'Zombieland: Double Tap' Star Avan Jogia Reveals 'Fun' but Grueling Shoot, Jokes His Character Is Just 'Trying to get Laid' (Exclusive)

A decade after Zombieland smashed into theaters and left a trail of Twinkies and zombie guts in its wake, the adventures of Tallahassee (Woody Harrelson), Columbus (Jesse Eisenberg), Wichita (Emma Stone), and Little Rock (Abigail Breslin) continue in Zombieland: Double Tapand this time they have some new friends along for the ride. One of those people is former Victorious star Avan Jogia, who plays Berkeley, a character he describes as "sort of hippie dippy." Speaking exclusively to PopCulture.com, Jogia shares how Berkeley is meant to be an "exaggeration" of a new-age enlightened guy who is "basically trying to get laid."

Berkeley "does cover songs, but there's no Google," so he essentially lies and says that he wrote songs he didn't actually write to make himself look cooler. "He's like, 'I wrote this stuff.' So yeah, it's fun," Jogia said, adding how the role was a lot of "fun" because it isn't "very serious."

Filming for Zombieland: Double Tap was also a lot of "fun" for Jogia, but it still took a lot out of him. He recalls one three-day period where they repeatedly shot a scene featuring he "and Jesse Eisenberg holding a bit of fence while a bunch of zombies just ran past." To make matters worse, Jogia noted that this particular scene had to be shot for "three nights in a row in January" when "it was just so cold," and added that when you've been filming all night until "five o'clock in the morning...you're no longer yourself. You're an insane person."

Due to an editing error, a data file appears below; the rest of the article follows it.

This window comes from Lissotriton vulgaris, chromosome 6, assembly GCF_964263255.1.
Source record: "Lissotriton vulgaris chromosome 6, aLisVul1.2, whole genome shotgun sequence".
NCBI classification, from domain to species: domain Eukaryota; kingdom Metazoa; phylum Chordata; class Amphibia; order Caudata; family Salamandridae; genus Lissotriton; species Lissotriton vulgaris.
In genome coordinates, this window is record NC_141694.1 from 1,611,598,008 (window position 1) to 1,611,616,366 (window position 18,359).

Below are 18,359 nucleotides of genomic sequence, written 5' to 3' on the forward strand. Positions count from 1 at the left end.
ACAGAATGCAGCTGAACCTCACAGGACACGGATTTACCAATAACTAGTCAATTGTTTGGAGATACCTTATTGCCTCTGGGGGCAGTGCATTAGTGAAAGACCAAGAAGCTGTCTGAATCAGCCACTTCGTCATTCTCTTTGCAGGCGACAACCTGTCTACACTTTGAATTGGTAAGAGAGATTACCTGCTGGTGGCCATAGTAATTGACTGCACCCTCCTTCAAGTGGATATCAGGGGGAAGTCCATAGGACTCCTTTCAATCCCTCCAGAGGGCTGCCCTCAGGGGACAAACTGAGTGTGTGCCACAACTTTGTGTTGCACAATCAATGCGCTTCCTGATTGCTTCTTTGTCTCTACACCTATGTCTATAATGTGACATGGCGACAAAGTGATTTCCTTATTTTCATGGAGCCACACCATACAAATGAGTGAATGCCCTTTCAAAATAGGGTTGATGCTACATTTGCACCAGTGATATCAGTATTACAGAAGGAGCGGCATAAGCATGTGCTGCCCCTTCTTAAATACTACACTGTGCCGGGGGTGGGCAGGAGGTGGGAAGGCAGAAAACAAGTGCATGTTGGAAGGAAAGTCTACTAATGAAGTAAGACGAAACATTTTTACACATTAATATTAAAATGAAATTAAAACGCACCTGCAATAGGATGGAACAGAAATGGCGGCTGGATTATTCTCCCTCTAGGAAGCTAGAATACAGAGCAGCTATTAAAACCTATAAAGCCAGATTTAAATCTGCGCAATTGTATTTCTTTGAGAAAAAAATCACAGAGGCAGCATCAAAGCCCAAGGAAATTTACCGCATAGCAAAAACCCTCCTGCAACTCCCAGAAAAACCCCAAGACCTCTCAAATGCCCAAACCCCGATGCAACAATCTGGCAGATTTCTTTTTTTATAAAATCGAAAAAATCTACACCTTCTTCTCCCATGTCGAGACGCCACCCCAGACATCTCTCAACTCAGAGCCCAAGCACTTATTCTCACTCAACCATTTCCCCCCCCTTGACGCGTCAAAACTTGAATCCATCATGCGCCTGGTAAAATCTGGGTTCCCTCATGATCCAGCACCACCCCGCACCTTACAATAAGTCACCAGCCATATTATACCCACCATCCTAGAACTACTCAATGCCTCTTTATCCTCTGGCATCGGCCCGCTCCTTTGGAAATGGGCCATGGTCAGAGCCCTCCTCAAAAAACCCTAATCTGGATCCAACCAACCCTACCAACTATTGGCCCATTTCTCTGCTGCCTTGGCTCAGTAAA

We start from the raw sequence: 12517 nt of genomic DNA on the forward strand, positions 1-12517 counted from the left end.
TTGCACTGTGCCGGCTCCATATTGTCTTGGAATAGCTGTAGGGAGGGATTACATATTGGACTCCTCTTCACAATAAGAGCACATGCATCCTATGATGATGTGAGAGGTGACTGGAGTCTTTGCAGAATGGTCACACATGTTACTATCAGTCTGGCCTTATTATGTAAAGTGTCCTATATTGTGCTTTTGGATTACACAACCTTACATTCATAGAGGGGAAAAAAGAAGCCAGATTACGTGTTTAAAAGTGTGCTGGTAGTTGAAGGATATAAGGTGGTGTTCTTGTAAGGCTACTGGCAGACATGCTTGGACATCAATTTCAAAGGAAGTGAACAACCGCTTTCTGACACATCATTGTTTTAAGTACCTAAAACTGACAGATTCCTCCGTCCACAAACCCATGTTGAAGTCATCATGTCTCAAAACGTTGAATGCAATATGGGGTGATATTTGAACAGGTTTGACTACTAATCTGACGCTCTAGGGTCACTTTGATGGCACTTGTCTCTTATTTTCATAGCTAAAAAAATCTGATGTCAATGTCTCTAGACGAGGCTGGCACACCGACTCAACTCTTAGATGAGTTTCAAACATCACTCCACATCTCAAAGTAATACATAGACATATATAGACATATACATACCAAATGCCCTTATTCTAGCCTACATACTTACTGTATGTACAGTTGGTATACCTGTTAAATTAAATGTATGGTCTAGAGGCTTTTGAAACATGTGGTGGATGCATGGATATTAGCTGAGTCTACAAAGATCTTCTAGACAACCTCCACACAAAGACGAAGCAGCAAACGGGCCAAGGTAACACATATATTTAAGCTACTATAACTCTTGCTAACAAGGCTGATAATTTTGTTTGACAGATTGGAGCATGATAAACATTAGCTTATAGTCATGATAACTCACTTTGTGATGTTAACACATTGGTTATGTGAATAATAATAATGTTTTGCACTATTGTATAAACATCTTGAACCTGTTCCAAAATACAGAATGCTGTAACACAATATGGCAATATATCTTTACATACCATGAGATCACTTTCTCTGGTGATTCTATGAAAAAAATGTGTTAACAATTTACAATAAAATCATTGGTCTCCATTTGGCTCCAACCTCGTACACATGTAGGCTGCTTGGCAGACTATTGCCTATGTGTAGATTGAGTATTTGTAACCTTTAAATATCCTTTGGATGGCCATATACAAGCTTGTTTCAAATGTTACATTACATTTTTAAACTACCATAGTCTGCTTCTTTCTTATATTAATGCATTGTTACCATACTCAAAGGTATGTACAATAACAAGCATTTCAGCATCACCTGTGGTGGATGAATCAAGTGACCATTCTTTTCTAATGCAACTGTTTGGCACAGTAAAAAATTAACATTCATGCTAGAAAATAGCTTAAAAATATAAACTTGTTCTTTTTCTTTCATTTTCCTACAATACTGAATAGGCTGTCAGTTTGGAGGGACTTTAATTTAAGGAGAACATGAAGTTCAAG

He jokes that "it's funny [because] you read a script and all the things" related to dialogue and action "just flies by," but it's the less crucial moments that seem to "take forever."

In addition to his role in Zombieland: Double Tap, Jogia has also been busy with another project lately, as he recently put out a poetry book titled Mixed Feelings — a collection of poems and thoughts on living as a mixed-race person struggling in finding identity in a world that often makes one feel as if they have to choose a side.

(Photo: Riker Brothers / Jill Fritzo Public Relations)

"Which one are you? Which side are you on? So, we're going to need to know where you stand in all this," he says, describing how mixed race children and teens feel when expected to follow a path aligned with only one side of their heritage. "For me it was just like about sort of cultivating the idea that like not stripping mixed people of their mixed identity, which is their mixed-ness, regardless of what mixed it is, that's the thing I want to concentrate on."

Mixed Feelings is currently out, on Andrews McMeel Universal publishing, and Zombieland: Double Tap opens in theaters today.